Forget Anonymity, The Real Issue Is With Deepfakes

Original article was published by Emma VandenEinde on Artificial Intelligence on Medium


Forget Anonymity, The Real Issue Is With Deepfakes

Deepfakes are taking over identities on the internet, and until media consumers understand how to spot them, we won’t know what’s true.

It’s said that you can’t believe everything that is posted on the internet, and the rise of anonymous internet comments and profiles has solidified this statement. But, it’s important to remember you can’t believe everything you see on the internet, either. Deepfakes — a form of disinformation that takes a video out of context by layering new audio on top of it — have permeated the social media streams, leaving an untrained audience guessing what is true and what is fake. In order to prevent ourselves from being victims of deliberately fake news, we need to know what we’re looking for in the content.

<a href=”https://imgflip.com/i/4g66he“><img src=”https://i.imgflip.com/4g66he.jpg” title=”made at imgflip.com”/></a><div><a href=”https://imgflip.com/memegenerator“>from Imgflip Meme Generator</a></div>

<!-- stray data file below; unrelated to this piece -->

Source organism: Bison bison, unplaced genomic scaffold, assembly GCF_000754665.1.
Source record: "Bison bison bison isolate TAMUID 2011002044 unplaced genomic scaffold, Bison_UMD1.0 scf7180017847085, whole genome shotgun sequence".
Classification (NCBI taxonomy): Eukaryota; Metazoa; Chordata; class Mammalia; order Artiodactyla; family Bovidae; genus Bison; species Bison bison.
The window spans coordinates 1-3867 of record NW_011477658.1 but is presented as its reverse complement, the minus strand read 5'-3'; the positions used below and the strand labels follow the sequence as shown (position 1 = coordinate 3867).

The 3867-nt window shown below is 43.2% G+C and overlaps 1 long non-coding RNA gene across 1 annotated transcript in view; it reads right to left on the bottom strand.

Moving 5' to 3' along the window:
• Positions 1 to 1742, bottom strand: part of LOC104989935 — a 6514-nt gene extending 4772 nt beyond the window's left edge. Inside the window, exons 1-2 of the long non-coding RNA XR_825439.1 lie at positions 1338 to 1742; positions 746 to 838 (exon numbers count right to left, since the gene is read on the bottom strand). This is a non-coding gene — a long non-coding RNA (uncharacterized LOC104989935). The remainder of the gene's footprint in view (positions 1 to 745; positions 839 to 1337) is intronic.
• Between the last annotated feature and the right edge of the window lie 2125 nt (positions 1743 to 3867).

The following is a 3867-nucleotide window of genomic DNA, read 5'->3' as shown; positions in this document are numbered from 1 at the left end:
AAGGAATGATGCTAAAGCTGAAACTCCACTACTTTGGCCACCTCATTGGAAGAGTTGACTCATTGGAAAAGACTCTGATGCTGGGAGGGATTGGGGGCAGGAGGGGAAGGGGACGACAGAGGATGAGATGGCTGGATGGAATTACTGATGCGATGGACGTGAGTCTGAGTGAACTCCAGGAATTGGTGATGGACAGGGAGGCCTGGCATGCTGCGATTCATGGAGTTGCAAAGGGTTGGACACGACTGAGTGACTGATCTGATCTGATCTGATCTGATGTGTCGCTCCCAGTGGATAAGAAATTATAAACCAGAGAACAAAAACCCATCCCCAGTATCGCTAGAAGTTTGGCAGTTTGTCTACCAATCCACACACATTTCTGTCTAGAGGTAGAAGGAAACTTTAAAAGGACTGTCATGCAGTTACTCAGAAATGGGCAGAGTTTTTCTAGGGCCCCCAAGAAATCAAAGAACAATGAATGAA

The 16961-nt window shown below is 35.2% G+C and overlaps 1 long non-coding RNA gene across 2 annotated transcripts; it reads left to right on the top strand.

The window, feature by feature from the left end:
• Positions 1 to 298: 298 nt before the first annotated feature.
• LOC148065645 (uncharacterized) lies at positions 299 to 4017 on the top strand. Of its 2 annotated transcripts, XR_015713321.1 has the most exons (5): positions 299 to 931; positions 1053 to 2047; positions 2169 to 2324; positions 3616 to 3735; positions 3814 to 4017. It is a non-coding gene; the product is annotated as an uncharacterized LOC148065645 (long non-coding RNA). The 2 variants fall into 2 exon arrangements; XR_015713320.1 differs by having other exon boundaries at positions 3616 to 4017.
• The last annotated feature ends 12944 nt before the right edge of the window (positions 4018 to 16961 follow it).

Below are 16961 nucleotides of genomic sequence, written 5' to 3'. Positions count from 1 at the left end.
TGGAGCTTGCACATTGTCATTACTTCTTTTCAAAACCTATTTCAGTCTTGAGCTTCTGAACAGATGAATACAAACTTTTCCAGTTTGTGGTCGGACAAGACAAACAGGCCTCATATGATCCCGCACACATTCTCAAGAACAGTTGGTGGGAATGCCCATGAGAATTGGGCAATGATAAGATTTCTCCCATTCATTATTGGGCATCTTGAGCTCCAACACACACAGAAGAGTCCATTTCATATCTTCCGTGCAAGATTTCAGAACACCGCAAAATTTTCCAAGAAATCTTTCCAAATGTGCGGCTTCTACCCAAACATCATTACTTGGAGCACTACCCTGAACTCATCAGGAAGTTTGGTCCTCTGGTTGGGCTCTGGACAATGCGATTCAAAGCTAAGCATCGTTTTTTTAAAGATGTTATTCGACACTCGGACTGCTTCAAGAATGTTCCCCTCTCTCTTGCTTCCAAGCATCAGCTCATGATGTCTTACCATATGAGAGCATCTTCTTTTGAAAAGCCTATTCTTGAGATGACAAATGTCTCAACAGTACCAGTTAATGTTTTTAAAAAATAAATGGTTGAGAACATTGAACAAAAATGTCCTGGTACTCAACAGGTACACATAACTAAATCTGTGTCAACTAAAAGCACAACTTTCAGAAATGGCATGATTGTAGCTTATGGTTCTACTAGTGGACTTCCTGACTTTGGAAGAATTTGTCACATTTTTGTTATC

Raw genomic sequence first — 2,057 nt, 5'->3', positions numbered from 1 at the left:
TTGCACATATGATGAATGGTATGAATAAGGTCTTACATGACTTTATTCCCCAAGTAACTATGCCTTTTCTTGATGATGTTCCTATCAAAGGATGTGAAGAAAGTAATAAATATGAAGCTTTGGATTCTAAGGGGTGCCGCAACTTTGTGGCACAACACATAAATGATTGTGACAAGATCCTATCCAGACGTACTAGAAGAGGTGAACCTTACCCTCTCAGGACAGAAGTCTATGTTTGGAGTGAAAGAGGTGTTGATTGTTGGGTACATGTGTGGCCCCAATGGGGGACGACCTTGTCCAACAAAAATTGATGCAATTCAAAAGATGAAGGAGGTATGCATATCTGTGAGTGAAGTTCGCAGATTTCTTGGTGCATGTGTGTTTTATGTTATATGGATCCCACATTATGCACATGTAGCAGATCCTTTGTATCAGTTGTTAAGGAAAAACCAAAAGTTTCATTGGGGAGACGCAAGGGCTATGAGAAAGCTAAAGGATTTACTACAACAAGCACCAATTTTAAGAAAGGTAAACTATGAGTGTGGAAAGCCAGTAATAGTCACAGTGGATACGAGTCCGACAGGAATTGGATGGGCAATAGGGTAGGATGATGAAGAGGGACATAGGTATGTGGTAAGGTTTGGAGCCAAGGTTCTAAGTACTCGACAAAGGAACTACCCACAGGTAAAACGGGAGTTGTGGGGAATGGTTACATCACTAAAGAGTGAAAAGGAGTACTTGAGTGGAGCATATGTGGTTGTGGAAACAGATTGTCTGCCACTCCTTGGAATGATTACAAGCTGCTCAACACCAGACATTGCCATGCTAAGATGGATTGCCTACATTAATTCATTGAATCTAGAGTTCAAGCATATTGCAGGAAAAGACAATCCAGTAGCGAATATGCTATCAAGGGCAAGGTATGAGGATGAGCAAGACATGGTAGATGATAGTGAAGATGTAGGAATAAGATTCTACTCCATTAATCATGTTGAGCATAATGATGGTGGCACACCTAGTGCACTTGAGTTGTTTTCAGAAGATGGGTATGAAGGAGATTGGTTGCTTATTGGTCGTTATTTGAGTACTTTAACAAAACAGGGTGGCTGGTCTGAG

Deepfakes are created by placing one person’s head onto another person’s body, typically in the form of a video or animation. The film industry has frequently used artificial intelligence to link up audio with moving lips, but now, anyone can download the technology and try it out for themselves. The goal behind deepfakes is to make people “say or do things that they never in fact said or did” in the most realistic way possible.¹

With the ability to put anyone’s face on any body, the possibilities of creative edits are endless. Actors from The Office, Kim Kardashian and even Dr. Phil have all been used in a deepfake video, and it is quite comical.